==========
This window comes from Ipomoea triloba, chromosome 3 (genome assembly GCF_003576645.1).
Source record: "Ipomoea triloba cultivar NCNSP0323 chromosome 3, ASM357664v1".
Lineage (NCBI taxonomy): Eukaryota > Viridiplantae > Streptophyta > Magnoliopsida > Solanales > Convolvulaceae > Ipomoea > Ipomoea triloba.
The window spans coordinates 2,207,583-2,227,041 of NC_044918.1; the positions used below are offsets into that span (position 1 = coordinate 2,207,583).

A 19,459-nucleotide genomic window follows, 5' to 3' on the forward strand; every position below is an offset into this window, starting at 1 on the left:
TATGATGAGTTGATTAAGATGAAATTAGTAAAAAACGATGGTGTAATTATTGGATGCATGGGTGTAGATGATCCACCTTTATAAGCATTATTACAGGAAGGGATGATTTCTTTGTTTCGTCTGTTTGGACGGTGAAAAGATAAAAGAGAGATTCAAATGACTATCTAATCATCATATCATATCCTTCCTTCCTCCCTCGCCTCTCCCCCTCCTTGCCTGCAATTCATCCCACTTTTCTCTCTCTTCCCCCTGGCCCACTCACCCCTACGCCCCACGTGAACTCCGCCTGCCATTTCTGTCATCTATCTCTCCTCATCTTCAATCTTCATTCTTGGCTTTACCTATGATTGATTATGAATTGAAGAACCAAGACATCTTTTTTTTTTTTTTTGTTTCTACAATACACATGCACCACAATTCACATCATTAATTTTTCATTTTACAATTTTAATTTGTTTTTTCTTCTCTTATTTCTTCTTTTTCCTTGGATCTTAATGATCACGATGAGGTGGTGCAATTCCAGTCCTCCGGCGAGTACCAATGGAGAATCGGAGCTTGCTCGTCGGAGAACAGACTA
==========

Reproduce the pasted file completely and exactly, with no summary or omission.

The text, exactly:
This window comes from Ipomoea triloba, chromosome 3 (genome assembly GCF_003576645.1).
Source record: "Ipomoea triloba cultivar NCNSP0323 chromosome 3, ASM357664v1".
Lineage (NCBI taxonomy): Eukaryota > Viridiplantae > Streptophyta > Magnoliopsida > Solanales > Convolvulaceae > Ipomoea > Ipomoea triloba.
The window spans coordinates 2,207,583-2,227,041 of NC_044918.1; the positions used below are offsets into that span (position 1 = coordinate 2,207,583).

A 19,459-nucleotide genomic window follows, 5' to 3' on the forward strand; every position below is an offset into this window, starting at 1 on the left:
TATGATGAGTTGATTAAGATGAAATTAGTAAAAAACGATGGTGTAATTATTGGATGCATGGGTGTAGATGATCCACCTTTATAAGCATTATTACAGGAAGGGATGATTTCTTTGTTTCGTCTGTTTGGACGGTGAAAAGATAAAAGAGAGATTCAAATGACTATCTAATCATCATATCATATCCTTCCTTCCTCCCTCGCCTCTCCCCCTCCTTGCCTGCAATTCATCCCACTTTTCTCTCTCTTCCCCCTGGCCCACTCACCCCTACGCCCCACGTGAACTCCGCCTGCCATTTCTGTCATCTATCTCTCCTCATCTTCAATCTTCATTCTTGGCTTTACCTATGATTGATTATGAATTGAAGAACCAAGACATCTTTTTTTTTTTTTTTGTTTCTACAATACACATGCACCACAATTCACATCATTAATTTTTCATTTTACAATTTTAATTTGTTTTTTCTTCTCTTATTTCTTCTTTTTCCTTGGATCTTAATGATCACGATGAGGTGGTGCAATTCCAGTCCTCCGGCGAGTACCAATGGAGAATCGGAGCTTGCTCGTCGGAGAACAGACTA